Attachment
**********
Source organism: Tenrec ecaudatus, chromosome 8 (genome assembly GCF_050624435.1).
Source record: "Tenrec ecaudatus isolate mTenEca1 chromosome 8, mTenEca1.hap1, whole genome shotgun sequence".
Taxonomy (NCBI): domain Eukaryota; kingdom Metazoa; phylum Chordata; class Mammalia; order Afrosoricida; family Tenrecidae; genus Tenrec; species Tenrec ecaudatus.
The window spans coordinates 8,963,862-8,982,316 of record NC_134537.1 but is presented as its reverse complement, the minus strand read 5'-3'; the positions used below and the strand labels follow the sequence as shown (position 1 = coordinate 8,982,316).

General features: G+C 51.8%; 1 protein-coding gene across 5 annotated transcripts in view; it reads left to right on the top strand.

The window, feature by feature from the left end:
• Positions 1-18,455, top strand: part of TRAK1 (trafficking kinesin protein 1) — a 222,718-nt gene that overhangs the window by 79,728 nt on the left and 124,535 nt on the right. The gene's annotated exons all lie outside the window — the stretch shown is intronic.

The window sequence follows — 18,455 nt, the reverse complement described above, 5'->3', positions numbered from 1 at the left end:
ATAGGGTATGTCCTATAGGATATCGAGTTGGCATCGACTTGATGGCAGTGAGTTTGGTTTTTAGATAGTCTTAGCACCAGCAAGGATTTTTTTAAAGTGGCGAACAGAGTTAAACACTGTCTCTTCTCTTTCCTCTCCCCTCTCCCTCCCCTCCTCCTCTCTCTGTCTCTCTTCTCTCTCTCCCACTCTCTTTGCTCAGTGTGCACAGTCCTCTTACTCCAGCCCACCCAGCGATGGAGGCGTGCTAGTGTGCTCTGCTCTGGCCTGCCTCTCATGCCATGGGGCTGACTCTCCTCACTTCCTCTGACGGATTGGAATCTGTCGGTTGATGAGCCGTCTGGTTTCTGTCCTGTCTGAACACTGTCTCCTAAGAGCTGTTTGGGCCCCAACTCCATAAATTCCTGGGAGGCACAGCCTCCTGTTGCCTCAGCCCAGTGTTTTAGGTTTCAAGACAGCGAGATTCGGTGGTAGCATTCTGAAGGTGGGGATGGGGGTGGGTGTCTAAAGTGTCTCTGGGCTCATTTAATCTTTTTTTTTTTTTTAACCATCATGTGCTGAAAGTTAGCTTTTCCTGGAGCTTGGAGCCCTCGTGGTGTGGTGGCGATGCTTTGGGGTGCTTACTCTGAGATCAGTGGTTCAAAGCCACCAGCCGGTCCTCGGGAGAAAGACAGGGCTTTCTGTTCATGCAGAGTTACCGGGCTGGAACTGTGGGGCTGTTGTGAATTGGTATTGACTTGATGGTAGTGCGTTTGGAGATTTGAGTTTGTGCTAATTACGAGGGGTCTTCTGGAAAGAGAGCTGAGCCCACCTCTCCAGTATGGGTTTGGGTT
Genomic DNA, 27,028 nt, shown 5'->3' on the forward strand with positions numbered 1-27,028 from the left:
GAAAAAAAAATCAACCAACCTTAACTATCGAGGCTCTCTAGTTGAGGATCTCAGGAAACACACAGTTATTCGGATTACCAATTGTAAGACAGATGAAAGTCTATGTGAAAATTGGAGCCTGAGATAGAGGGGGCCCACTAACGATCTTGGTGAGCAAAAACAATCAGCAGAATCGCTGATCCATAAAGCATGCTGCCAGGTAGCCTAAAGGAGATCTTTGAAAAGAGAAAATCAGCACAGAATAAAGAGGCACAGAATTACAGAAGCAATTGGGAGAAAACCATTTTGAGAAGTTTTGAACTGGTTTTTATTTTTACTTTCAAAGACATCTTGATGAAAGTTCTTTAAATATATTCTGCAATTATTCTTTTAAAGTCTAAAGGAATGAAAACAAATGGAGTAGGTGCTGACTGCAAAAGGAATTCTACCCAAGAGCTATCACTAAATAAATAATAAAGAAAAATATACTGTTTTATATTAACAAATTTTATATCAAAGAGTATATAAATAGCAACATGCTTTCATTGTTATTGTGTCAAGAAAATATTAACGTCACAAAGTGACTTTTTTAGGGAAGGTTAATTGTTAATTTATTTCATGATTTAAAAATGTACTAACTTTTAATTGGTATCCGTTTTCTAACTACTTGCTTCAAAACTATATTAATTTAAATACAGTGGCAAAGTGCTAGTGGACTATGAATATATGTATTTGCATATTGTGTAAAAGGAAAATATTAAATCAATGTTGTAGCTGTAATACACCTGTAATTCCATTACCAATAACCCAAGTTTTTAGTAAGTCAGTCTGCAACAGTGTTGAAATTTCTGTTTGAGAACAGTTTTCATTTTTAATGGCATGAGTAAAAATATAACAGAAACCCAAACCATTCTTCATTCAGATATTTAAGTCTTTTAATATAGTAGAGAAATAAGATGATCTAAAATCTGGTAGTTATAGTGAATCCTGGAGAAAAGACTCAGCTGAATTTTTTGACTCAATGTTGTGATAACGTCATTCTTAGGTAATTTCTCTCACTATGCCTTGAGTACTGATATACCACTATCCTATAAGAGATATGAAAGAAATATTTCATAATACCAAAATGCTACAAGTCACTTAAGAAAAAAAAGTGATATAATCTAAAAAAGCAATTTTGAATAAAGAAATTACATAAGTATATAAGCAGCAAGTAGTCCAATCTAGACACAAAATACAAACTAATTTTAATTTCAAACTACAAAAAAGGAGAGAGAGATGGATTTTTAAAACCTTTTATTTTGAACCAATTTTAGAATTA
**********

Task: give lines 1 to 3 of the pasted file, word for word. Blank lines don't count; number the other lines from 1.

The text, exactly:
Source organism: Tenrec ecaudatus, chromosome 8 (genome assembly GCF_050624435.1).
Source record: "Tenrec ecaudatus isolate mTenEca1 chromosome 8, mTenEca1.hap1, whole genome shotgun sequence".
Taxonomy (NCBI): domain Eukaryota; kingdom Metazoa; phylum Chordata; class Mammalia; order Afrosoricida; family Tenrecidae; genus Tenrec; species Tenrec ecaudatus.